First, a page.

April 24, 2023
By Brad Fitzpatrick
Smith & Wesson has been competing in the 9mm polymer-frame pistol market for well over a decade, and while S&W is hardly the only manufacturer in this segment, I don’t think any other company has spent the time and effort refining and updating its guns that Smith & Wesson has. That’s not to say the original M&P guns weren’t good, but through the years features have been changed, modernized and improved, in both large and small ways, to create pistols that compete well in the carry gun market.
The company’s new Equalizer NTS (No Thumb Safety) is a perfect example of this commitment to fine-tuning firearms for the end user. And considering millions of first-time gun owners have been created since the start of the pandemic, the “end user” is a broad swath of Americans. Some have considerable training and shooting experience; some have never held a handgun before in their lives. Building a single micro-compact pistol suitable for all of them is a challenge.
While some polymer-frame pistol families have remained fairly unchanged for decades, Smith & Wesson went back to the drawing board with this gun. There wasn’t a lot that the company needed to change. The M&P, Shield and Shield EZ guns that came before had proven to be workhorses, so the Equalizer is not a redesign, rather it’s a refresh, and it offers features that all shooters will find appealing.
The Equalizer is an internal hammer-fired 9mm with a polymer frame and a steel chassis. The grip texturing is brand new and features a micro-texturing that’s not overly aggressive yet keeps the gun planted in the shooter’s hand. This gun shares the same 18-degree grip angle as the M&P, and it keeps the hand and wrist in a comfortable position while promoting a high hand hold to mitigate recoil.
Like the Shield EZ, a passive grip safety is incorporated into the backstrap of the gun, but it lacks a traditional manual safety. However, there is an Equalizer TS (Thumb Safety) version for those who prefer one. Also, there is no magazine disconnect, so the gun is capable of firing with the magazine removed.
The Equalizer’s grip measures 1.2 inches deep from the rear of the grip safety to the undercut on the trigger guard. It features a pronounced beavertail that’s large enough to prevent slide bite, and there is a three-slot rail on the dust cover.
For years I’ve been hearing from shooters that they found it difficult to operate the slides on most semiauto pistols. Apparently, Smith & Wesson has been hearing the same thing, which is why when the company released the Shield EZ line, those guns featured lighter springs that reduced the force required to operate the slide.
Most micro-compact polymer-frame pistols are striker-fired, but the Equalizer—like the Shield EZ guns—is internal-hammer fired. This allows for a lighter spring weight and a reduction in the resistance of the slide. Many people will find the Equalizer’s spring is so light the slide can be operated with two fingers. More importantly, the lighter spring allows those with limited mobility, chronic pain or weak hands to operate the slide.
Further easing slide manipulation is a pair of “ears” on the rear of the slide that act as a gripping point during operation—also a feature found on the Shield EZ slides—as well as pronounced front and rear slide cuts.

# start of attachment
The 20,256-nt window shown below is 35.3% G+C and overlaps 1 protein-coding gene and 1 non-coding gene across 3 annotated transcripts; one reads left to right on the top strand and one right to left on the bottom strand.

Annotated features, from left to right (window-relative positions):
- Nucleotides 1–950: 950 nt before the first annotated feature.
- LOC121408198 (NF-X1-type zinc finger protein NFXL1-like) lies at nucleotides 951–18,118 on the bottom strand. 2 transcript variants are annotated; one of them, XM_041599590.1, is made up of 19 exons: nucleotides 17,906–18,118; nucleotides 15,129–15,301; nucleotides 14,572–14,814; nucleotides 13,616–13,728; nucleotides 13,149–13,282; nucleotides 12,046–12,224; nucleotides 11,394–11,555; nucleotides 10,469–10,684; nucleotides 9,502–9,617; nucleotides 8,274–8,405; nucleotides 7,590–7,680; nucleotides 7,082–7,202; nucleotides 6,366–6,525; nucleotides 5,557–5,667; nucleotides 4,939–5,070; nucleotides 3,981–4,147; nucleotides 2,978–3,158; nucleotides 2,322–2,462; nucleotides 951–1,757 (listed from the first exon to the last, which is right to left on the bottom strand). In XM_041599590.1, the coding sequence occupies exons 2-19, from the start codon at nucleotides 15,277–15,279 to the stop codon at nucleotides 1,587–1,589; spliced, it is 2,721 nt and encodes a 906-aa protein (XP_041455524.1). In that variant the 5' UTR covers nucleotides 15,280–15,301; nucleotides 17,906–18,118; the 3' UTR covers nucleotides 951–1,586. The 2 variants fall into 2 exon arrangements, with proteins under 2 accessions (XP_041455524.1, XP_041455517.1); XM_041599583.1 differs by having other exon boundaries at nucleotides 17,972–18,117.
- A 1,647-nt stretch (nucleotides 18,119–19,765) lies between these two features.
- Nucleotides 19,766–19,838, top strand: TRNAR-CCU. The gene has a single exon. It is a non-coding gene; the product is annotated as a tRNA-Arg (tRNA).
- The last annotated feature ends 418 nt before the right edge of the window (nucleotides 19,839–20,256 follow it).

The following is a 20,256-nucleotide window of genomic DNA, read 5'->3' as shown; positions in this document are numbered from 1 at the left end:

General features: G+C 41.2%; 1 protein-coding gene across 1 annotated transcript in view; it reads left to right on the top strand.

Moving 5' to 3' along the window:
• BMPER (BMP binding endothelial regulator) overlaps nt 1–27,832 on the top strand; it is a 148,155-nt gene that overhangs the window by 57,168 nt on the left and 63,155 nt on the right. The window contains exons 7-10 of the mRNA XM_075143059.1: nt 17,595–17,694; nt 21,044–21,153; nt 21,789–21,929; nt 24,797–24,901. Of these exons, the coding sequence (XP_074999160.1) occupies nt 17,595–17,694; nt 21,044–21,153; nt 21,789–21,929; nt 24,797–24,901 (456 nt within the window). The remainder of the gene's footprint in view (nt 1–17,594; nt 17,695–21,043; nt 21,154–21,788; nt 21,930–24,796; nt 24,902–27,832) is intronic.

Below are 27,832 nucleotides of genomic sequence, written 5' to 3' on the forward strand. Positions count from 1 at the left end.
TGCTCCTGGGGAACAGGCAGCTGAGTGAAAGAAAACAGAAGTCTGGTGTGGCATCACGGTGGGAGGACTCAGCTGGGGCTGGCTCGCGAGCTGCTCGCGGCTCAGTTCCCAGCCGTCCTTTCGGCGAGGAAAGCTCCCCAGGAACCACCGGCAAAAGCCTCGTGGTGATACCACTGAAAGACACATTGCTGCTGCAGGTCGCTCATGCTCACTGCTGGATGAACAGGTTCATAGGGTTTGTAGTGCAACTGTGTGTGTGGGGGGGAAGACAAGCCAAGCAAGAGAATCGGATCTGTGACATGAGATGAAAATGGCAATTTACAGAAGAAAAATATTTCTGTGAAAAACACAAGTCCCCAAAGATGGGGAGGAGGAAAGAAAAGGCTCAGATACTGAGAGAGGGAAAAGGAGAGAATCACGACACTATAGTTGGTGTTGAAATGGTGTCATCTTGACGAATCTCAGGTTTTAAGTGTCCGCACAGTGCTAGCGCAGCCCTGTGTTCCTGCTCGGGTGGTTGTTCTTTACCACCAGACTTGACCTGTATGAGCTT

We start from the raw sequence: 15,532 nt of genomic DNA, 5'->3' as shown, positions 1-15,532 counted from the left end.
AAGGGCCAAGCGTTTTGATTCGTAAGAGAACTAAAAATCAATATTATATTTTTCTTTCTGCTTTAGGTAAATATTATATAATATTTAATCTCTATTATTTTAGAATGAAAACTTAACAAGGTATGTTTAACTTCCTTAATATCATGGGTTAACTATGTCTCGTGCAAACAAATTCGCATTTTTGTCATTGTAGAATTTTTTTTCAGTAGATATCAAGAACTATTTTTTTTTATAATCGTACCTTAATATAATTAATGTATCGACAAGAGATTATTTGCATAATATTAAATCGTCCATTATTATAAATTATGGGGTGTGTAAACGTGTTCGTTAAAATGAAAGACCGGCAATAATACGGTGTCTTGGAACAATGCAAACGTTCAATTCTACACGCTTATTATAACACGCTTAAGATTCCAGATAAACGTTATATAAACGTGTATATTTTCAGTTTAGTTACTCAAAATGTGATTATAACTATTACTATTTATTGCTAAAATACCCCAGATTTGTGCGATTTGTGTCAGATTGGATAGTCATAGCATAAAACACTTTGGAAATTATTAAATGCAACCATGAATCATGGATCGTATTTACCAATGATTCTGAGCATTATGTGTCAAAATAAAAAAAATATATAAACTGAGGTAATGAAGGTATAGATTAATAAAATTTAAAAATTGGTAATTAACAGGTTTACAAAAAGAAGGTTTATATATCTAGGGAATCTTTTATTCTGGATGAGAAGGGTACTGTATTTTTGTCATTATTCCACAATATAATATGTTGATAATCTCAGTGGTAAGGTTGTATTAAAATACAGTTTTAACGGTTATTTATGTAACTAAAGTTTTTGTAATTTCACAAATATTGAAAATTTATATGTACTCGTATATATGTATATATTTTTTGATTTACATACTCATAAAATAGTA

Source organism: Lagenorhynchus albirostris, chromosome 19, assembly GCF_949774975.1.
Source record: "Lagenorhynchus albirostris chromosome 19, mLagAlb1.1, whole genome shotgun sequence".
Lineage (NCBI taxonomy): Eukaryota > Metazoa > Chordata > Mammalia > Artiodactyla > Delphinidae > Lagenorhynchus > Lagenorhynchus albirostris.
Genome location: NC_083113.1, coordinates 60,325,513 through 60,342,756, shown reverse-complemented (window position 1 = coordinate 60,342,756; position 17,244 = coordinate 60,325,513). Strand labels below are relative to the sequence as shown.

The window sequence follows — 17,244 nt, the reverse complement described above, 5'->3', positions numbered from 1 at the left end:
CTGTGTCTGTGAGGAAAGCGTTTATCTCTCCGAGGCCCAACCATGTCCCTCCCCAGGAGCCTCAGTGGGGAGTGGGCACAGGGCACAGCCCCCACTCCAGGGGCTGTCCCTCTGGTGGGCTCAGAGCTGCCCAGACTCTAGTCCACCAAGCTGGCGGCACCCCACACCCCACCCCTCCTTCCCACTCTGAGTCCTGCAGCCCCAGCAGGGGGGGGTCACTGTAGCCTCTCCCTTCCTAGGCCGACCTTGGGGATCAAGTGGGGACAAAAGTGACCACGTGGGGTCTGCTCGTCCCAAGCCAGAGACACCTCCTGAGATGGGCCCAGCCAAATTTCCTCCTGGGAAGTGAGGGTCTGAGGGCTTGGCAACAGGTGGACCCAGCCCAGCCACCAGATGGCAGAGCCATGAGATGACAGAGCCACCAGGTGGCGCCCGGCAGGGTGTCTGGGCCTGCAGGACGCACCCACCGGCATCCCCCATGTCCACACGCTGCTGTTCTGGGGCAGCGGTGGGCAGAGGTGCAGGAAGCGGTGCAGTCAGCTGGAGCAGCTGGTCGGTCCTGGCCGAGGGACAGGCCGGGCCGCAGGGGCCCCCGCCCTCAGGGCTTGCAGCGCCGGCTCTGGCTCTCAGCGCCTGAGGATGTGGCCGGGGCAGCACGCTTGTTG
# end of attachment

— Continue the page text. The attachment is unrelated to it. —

The slide and 3.675-inch barrel are coated with an Armornite finish, which is a nitride surface treatment that actually changes the surface of the steel and offers excellent corrosion resistance and increased lubricity without a tendency to flake or chip. Diagonal carry cuts on the front and a beveled top reduce slide weight, and they also make this gun easier to holster.
Almost every modern carry pistol arriving in gunshops these days is cut for optics, and the Equalizer is no exception. Remove the slide cover plate and you’ll find this gun is milled to accept modern micro-footprint reflex sights from companies like Crimson Trace and SIG. That makes it easy to find a suitable reflex sight for these pistols, and with so many choices, options like dot color, dot size and reticle design are abundant.
The Equalizer’s optics-ready slide prevents this gun from having a tactile/visual, pop-up, loaded-chamber indicator. But the Equalizer does have a port in the top rear of the chamber that allows you to visually inspect the chamber.
Despite the popularity of reflex sights, plenty of shooters still prefer the simplicity and durability of iron sights, and those people will be pleased with what the Equalizer offers. The drift-adjustable rear sight is dovetailed into the slide and comes with serrations on the rear face to cut glare and a flat front profile for one-handed cycling.
The front post sight is also dovetailed into the slide, and the sights feature a three white-dot layout that is popular on carry guns. They aren’t night sights like you’ll find on some other guns in this class, but the white dots are visible in most light conditions from bright sun to dim light.
Modern micro-compact carry guns are all about increased capacity, and the Equalizer is no exception. The pistol comes with a 10-round, flush-fit magazine as well as 13- and 15-round magazines where legal. All three magazines are made of metal, and all come with bright-red followers. Even though the spring weight in the magazine is not excessively heavy and the mags can be loaded by hand, S&W provides an UpLula loader to simplify the operation.
The Equalizer has a control layout that is familiar to anyone who has operated a polymer-frame pistol, and it’s simple enough for new shooters to master quickly. In addition to the grip safety, there’s a slide stop on the left side of the gun. The slide stop is serrated and features a flattop section that is easy to press up to lock the slide, but it’s so small it can be challenging to drop the slide into battery. I found it much easier to retract the slide to reduce tension, press down on the slide stop and drop the slide.